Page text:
The second selection criterion is closely related to the first. Most of the insights on perennial issues and institutions that Goldenís memoranda recount were the results of conversations with individuals who, as "insiders," made significant contributions to science and also had an undeniable, lasting influence on the course of U.S. science policy in the decade following World War II, and often longer. As a result, many of their names remain familiar today. However, Goldenís charge from the Bureau of the Budget was concerned with the short-term problem of mobilizing science for the Korean conflict and a possible wider war, rather than with formulating a broadly-based, long-term science policy. That he managed to achieve such important long-term results under those circumstances is remarkable. Nevertheless, it was the short-term charge from the Bureau that necessarily determined his course of action. Thus, he sought out people who were qualified to provide information and insights relevant to that charge either by virtue of their positions in the civilian and military departments of the government or, in the case of non-government scientists, their experience with military research. Although many of these individuals gave him substantial assistance in conducting the inquiries requested by the Bureau of the Budget, few had the insights or "big picture" perspectives of a James B. Conant or an I. I. Rabi, for example. Nor did many have the same opportunity to influence science policy decisively. Justly or not, the names of a majority of those whom Golden spoke with 45 years ago have long since been forgotten save by those with whom they had close personal associations; justifiably or not, few of those names appear as principles in this selection of memoranda.
Two memoranda have been included that do not satisfy these criteria rigorously: one recounting a conversation with Herman Spoehr on October 20, 1950; the second recounting a conversation with Leslie Groves on December 19, 1950.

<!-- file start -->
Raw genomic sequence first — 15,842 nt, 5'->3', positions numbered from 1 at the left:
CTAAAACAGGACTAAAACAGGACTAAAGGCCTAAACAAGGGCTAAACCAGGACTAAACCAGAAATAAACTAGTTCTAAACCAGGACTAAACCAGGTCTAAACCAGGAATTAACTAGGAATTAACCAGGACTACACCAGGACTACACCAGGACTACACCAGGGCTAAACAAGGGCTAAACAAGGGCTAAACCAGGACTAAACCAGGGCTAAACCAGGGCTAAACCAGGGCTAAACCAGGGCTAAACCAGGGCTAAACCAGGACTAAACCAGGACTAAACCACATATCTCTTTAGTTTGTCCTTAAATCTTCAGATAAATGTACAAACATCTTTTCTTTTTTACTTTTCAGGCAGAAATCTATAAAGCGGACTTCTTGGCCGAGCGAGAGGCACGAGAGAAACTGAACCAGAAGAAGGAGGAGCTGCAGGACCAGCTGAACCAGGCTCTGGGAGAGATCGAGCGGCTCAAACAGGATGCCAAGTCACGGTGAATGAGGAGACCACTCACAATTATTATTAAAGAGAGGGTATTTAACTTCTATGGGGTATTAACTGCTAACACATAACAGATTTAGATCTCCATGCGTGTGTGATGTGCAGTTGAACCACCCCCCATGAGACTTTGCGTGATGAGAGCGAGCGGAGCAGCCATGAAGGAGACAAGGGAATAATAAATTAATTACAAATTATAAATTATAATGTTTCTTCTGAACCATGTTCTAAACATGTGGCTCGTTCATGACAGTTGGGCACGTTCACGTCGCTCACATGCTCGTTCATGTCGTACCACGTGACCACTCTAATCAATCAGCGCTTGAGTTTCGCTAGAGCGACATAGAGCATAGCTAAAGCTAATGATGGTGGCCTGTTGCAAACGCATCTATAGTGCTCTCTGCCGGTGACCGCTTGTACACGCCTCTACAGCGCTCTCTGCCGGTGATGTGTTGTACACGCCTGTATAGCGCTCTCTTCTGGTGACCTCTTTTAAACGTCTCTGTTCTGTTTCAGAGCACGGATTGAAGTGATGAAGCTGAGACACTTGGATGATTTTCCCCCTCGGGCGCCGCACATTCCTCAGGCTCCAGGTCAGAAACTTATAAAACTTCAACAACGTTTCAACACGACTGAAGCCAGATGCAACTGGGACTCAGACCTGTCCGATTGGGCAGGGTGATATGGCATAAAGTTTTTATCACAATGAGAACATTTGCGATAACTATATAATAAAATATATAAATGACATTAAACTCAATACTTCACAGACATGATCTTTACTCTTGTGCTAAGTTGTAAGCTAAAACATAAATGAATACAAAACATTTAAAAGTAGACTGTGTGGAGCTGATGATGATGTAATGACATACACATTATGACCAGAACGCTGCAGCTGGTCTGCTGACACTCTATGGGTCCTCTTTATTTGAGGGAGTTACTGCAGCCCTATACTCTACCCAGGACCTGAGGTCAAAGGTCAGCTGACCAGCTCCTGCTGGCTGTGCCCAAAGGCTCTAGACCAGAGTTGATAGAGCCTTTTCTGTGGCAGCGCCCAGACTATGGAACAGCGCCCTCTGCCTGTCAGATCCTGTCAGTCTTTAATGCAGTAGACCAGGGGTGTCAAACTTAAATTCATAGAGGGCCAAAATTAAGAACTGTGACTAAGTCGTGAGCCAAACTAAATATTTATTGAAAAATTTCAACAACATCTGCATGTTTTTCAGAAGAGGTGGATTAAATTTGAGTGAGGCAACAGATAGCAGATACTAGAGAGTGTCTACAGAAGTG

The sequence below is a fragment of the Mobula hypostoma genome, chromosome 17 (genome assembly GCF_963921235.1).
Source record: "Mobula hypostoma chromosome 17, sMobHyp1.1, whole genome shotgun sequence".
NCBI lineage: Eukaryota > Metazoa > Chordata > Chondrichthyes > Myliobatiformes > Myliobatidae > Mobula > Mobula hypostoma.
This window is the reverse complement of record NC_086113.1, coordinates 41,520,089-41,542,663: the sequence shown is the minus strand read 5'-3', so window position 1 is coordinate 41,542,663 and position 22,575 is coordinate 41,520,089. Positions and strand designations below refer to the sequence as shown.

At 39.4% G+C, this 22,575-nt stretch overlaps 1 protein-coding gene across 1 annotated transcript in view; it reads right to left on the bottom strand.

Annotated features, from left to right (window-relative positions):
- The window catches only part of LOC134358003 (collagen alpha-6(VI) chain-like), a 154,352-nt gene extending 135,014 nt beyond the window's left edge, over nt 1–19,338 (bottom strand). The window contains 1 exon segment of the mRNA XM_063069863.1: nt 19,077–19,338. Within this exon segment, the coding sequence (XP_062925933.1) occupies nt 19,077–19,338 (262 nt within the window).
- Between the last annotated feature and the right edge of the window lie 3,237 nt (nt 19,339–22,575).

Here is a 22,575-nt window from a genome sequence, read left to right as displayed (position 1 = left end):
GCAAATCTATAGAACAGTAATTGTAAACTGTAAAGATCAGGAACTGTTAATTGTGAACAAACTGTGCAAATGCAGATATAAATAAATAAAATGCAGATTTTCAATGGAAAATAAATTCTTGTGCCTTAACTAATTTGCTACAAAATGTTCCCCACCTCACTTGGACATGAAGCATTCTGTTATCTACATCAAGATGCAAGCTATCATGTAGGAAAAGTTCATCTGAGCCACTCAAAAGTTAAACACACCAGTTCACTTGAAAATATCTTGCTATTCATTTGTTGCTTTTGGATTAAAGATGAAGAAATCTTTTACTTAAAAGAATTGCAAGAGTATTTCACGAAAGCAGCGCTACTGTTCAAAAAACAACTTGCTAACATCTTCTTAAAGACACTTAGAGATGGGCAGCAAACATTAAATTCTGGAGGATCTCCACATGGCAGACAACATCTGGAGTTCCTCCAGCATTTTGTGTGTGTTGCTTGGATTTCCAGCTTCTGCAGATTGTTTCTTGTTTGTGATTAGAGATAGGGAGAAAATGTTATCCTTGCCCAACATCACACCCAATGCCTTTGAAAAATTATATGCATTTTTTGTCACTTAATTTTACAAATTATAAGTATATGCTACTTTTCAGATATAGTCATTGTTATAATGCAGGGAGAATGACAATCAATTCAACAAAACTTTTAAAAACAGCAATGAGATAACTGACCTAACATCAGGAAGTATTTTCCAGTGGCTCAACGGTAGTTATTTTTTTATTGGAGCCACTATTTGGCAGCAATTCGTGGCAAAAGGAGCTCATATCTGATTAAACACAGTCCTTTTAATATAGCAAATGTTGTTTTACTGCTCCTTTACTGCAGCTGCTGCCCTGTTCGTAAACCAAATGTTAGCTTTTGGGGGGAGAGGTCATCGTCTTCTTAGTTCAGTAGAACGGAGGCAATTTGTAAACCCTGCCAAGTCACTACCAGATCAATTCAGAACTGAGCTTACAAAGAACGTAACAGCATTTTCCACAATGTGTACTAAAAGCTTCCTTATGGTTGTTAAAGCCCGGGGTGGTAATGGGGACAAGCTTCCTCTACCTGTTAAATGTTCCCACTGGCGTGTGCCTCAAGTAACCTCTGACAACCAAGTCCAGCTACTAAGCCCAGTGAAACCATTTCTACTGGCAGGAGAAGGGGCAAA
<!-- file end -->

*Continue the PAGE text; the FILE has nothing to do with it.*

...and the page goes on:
The Spoehr interview was selected because, together with a December 21, 1950, memorandum on a conversation with Theodore von Karman, it indicates that there was at least some high-level recognition 45 years ago of the importance of viewing both U.S. science and U.S. science policy in an international context.
As to Groves, as head of the Manhattan Project during World War II he had, for better or worse, an undeniable although possibly unintended impact on what was to follow. Although he had retired from active military service by 1950 and retained little or no influence in government, his attitudes toward what was then occurring and toward some of the still influential scientists with whom he had worked five years earlier are intriguing, at least to one admittedly biased editor.
Some readers may take issue not only with the above noted selection criteria, but also with the results they have yielded in terms of the specific memoranda reproduced in this volume. However, one of this editorís objectives has been to whet the appetites of readers sufficiently to induce a reasonable number of them to consult the full collection of memoranda. Fortunately, Golden has made that possible by depositing complete bound sets of photocopies, referenced as GOVERNMENT MILITARY-SCIENTIFIC RESEARCH: Review for the President of the United States, 1950-51, in five locations: the Library of Congress (Washington, DC), The Center for the History of Physics of the American Institute of Physics (College Park, Maryland), the Dwight D. Eisenhower Library (Abilene, Kansas), the Herbert C. Hoover Library (West Branch, Iowa), and the Harry S. Truman Library (Independence, Missouri).
Conceivably, one or more of those who become intrigued enough to consult the full collection in one of these repositories will decide to prepare a more definitive edition than is represented by this compilation.
William A. Blanpied